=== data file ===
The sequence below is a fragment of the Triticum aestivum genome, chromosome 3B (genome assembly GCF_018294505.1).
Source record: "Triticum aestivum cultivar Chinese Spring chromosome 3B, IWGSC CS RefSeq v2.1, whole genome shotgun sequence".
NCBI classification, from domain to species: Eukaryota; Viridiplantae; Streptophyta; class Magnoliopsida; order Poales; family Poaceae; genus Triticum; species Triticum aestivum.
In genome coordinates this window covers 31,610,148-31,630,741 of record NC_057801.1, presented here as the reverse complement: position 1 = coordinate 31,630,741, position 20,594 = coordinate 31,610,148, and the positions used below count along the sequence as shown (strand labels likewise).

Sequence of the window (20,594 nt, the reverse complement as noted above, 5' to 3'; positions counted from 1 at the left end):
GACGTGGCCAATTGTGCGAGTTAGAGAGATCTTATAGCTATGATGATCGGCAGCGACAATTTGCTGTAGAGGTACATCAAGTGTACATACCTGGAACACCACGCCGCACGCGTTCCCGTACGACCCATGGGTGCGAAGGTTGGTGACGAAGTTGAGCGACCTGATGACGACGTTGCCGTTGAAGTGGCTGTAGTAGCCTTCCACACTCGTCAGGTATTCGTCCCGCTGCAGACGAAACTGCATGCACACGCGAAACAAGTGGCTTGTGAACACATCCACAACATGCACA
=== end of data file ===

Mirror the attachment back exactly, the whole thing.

The sequence below is a fragment of the Triticum aestivum genome, chromosome 3B (genome assembly GCF_018294505.1).
Source record: "Triticum aestivum cultivar Chinese Spring chromosome 3B, IWGSC CS RefSeq v2.1, whole genome shotgun sequence".
NCBI classification, from domain to species: Eukaryota; Viridiplantae; Streptophyta; class Magnoliopsida; order Poales; family Poaceae; genus Triticum; species Triticum aestivum.
In genome coordinates this window covers 31,610,148-31,630,741 of record NC_057801.1, presented here as the reverse complement: position 1 = coordinate 31,630,741, position 20,594 = coordinate 31,610,148, and the positions used below count along the sequence as shown (strand labels likewise).

Sequence of the window (20,594 nt, the reverse complement as noted above, 5' to 3'; positions counted from 1 at the left end):
GACGTGGCCAATTGTGCGAGTTAGAGAGATCTTATAGCTATGATGATCGGCAGCGACAATTTGCTGTAGAGGTACATCAAGTGTACATACCTGGAACACCACGCCGCACGCGTTCCCGTACGACCCATGGGTGCGAAGGTTGGTGACGAAGTTGAGCGACCTGATGACGACGTTGCCGTTGAAGTGGCTGTAGTAGCCTTCCACACTCGTCAGGTATTCGTCCCGCTGCAGACGAAACTGCATGCACACGCGAAACAAGTGGCTTGTGAACACATCCACAACATGCACA